Designed as a travel guide, there's good description of history that occurred in these three places. For various reasons, it's neither a history book,Designed as a travel guide, there's good description of history that occurred in these three places. For various reasons, it's neither a history book, nor a travel book. It's both, and in my experience, it's a new genre. A note of caution, especially to foreign readers: the history in the book is broad, so I caution you to accept what's written in this book as absolute. You may want to read other history books of this region. ...more
It is not easy to write about the saints. All good things are rare and difficult; but because of the rarity and difficulty one ought not to turn away
It is not easy to write about the saints. All good things are rare and difficult; but because of the rarity and difficulty one ought not to turn away from seeking the good.
Those are the first lines of Ten Saints of India, a Bharatiya Vidya bhavan publication by T.M.P. Mahadevan, edited by KM Munshi and RR Diwakar. These opening lines somehow set the stage for me to read through the entire book, which isn't a very large book. It has very simple biographies of ten saints:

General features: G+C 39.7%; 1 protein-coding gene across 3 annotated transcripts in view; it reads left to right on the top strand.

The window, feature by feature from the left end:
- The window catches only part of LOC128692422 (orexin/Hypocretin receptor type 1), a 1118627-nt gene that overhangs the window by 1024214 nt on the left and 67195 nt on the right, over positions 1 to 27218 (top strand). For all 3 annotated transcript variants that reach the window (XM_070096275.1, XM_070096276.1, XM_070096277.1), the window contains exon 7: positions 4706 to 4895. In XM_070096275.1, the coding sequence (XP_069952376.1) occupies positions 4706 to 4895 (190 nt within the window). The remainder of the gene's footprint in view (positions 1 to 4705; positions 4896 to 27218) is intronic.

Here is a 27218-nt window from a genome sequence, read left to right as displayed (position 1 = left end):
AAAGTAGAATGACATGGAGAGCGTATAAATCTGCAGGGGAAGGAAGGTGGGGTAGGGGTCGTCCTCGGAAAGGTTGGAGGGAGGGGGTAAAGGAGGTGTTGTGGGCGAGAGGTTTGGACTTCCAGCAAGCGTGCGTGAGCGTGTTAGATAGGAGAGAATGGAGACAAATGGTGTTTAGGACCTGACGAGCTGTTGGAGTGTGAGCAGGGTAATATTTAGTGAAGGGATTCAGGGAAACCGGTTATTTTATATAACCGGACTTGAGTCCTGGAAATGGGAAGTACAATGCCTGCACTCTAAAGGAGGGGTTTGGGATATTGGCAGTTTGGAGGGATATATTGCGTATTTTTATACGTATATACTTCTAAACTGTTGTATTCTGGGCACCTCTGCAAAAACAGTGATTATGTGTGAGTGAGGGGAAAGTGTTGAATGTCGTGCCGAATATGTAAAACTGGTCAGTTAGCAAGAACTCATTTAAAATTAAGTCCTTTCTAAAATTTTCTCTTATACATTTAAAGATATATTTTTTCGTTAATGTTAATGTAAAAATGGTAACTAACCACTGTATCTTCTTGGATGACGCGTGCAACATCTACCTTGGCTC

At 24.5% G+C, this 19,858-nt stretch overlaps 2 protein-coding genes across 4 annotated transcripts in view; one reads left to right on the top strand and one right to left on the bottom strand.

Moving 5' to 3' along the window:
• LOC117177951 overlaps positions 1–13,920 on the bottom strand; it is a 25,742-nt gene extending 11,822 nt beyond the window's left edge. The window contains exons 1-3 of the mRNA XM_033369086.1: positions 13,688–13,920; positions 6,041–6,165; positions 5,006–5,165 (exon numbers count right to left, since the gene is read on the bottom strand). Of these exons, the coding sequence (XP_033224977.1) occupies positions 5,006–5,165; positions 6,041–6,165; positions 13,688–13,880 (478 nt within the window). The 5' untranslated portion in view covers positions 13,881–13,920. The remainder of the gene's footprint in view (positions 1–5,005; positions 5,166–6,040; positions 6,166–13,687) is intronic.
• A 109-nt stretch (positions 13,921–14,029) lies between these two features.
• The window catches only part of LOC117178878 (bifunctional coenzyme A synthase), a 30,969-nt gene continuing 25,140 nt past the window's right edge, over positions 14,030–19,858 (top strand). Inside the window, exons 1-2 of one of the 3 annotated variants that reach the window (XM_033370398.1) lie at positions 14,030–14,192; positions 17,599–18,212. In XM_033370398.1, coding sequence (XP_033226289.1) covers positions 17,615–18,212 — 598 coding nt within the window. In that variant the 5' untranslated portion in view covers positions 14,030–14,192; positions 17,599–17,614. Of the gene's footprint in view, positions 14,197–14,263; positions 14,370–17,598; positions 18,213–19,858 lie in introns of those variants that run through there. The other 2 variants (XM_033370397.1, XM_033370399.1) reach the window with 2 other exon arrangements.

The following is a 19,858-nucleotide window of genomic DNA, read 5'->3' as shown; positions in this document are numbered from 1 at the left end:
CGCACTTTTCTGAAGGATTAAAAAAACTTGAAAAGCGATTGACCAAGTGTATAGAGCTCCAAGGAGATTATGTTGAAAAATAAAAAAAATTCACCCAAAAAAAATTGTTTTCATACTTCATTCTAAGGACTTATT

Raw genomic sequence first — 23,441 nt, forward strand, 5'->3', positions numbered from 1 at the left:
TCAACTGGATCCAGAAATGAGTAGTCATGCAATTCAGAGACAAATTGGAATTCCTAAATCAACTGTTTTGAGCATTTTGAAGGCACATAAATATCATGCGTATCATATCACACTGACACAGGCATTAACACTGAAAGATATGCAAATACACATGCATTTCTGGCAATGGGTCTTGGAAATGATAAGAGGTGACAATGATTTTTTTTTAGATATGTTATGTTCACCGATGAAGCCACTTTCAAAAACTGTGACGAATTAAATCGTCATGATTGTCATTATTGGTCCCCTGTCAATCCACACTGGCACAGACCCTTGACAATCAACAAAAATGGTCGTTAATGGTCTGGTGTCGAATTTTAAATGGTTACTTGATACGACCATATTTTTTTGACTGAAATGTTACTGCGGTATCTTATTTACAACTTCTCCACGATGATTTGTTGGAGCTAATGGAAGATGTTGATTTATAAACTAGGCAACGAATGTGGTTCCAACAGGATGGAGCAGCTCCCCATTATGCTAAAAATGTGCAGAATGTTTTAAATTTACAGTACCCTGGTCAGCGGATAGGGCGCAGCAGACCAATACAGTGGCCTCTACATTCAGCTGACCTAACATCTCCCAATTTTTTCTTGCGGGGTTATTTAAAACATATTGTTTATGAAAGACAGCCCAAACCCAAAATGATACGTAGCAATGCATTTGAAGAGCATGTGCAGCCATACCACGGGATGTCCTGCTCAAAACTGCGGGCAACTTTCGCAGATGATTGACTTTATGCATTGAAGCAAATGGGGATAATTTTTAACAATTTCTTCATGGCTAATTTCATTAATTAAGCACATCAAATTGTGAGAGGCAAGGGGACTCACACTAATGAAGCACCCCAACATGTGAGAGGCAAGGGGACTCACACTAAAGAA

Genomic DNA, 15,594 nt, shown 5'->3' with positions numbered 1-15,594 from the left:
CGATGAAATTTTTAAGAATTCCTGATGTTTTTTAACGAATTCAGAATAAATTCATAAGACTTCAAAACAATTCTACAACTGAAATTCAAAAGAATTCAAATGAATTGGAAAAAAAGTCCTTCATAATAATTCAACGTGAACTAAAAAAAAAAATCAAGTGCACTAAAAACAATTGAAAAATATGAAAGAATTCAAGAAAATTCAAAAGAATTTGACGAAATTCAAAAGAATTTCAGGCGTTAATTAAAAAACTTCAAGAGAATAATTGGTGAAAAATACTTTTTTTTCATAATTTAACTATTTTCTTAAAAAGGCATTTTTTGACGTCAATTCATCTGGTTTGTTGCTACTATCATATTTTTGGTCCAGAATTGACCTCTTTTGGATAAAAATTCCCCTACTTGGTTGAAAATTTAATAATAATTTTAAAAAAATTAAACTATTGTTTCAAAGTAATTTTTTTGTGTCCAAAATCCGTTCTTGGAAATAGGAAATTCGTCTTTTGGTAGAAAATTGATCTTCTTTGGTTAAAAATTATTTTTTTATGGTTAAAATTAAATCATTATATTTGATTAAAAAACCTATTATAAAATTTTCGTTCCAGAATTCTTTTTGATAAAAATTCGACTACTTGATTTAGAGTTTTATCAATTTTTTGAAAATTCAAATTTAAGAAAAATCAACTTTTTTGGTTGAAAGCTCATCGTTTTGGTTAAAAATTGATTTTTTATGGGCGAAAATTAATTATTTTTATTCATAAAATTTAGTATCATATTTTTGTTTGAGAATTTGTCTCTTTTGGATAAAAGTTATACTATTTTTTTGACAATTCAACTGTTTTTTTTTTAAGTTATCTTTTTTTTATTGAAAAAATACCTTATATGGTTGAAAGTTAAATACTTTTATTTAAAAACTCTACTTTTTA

There isn't much in the book by way of understanding the deeper philosophies of these saints - but serves as a good introduction to the life of the saints and perhaps a good account of how they achieved sainthood. There's no pontification of religion or philosophy; just an objective view of how these saints' lives came into being. That perhaps is the hallmark of a good book that talks of the lives of great persons. By virtue of the original writer, 9 of the 10 saints are from south India, and are essentially of the Śhaiva or the Vaiṣṇava cults (some may take objection to the use of the word 'cult'; I am just using what's written in the book.) In between however, strewn along the reading path, are certain gems.
The saint's approach to reality is said to be more emotional, whereas that of a sage is regarded as more intellectual. [...] In India, the saints have been known for their sagely qualities and the sages for their saintly qualities.
I even discovered a new word: Thaumaturgy. The language of the book is very simple, however, and reads like a hot knife through butter. In the beginning of the chapter on Tirunāvukkaraśu, the author starts with:
Genuine conversion does not consist in a formal change from one religion to another, but in an inner transformation involving spiritual exaltation; in fact, it is that which effects a change over from unsaintly ways of life to saintliness.
To read about the life of these saints comes as a breath of fresh air, as we are surrounded by an overtly cynical and skeptical society that reflectively feeds on outrage. To peek into the life that is undisturbed by the things that consume our waking moment is almost wondrous. The book will not make you want to go right into Saṁnyāsa. It's not a guidebook to living your life; just short biographies of ten mortals who touched divinity. The corruption of ideas caused by excessive literalism,finds mention in the chapter for Mānikkavācakar: